Date of Award
Master of Science (MS)
Computer and Information Technology
Committee Member 1
Committee Member 2
This research analyzes the idea of managing information security risk on projects, as well as the effectiveness and costs associated with this kind of management. Organizations today face a myriad of security risks given their increased use of information technology. New solutions to improve information security within organizations large and small need to be researched and analyzed. Review of relevant literature has determined that although organizations are managing security from the top down, there is a lack of security management at the project level and that most project managers and their teams rely on the organizational security measures to keep information secure. The concept of managing security risks at the project level is not well defined and there exists no concrete and widely accepted framework for it. This research examines if managing security at the project level within a multi-tiered defensive strategy can be effective and at what cost. It also seeks to determine if budgeting for security in projects will lead to more secure project assets and products. This qualitative study uses three sources of data to deduce conclusions and recommendations. One, literary sources, two, subject interviews of security and project management professionals, and three, a computerized model built to simulate a defense in depth strategy. The primary finding of this research is that the concept of managing information security in projects is valid, and that doing so will lead to more secure project assets and products. This type of management will increase the security posture of the project itself and the organization as a whole. Recommendations are made by the researcher as to what steps a project manager and the organization above it must take to leverage the management of information security risks on projects.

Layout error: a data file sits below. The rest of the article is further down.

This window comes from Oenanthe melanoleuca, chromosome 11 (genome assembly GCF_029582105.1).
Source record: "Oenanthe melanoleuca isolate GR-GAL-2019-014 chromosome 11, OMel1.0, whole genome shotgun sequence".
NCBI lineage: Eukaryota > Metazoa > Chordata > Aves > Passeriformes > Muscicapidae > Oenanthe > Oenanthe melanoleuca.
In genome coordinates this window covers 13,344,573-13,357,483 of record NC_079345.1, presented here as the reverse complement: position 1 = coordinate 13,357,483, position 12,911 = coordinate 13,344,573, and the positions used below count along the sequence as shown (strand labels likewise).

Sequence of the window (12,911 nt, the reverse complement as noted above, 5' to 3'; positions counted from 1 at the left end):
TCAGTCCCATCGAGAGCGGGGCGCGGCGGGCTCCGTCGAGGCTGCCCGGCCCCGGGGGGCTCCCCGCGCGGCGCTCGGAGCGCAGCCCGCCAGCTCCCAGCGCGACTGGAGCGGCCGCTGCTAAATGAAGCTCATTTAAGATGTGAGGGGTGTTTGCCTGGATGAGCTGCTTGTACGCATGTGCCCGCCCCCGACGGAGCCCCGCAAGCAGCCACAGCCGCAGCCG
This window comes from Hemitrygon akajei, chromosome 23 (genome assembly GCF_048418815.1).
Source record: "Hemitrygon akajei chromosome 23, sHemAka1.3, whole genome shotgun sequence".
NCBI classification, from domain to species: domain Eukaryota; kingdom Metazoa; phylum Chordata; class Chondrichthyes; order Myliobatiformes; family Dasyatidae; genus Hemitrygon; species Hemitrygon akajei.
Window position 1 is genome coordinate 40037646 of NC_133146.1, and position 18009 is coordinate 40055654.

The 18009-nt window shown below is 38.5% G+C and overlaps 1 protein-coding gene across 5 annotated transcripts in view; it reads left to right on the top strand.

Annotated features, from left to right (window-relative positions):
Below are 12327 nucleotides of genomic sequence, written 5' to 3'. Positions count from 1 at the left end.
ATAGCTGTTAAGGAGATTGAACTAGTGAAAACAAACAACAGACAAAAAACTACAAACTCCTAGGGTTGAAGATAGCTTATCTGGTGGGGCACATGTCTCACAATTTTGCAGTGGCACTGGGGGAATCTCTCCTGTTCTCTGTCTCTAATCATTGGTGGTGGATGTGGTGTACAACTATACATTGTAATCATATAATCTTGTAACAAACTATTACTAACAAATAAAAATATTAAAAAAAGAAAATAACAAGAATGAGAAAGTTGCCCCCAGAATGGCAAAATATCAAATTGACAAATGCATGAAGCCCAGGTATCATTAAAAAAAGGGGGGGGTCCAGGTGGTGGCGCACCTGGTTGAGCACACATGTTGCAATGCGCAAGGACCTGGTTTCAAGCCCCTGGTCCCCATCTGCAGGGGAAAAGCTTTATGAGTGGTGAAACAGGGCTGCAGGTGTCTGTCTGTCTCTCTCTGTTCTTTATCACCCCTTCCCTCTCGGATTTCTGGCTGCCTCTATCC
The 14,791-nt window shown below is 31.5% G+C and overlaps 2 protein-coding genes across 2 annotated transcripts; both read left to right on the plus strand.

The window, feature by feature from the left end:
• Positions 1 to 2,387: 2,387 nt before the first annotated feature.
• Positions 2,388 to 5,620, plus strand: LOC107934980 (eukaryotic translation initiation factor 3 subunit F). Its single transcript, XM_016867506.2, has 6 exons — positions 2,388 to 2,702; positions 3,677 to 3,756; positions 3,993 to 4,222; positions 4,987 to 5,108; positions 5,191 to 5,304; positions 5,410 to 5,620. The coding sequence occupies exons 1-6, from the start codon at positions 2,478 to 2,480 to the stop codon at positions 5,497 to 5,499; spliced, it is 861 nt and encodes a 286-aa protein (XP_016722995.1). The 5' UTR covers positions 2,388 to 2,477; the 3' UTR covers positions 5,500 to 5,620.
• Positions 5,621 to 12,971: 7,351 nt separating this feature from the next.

Bott, Robert E., "An analysis of the effectiveness and cost of project security management" (2015). Open Access Theses. 550.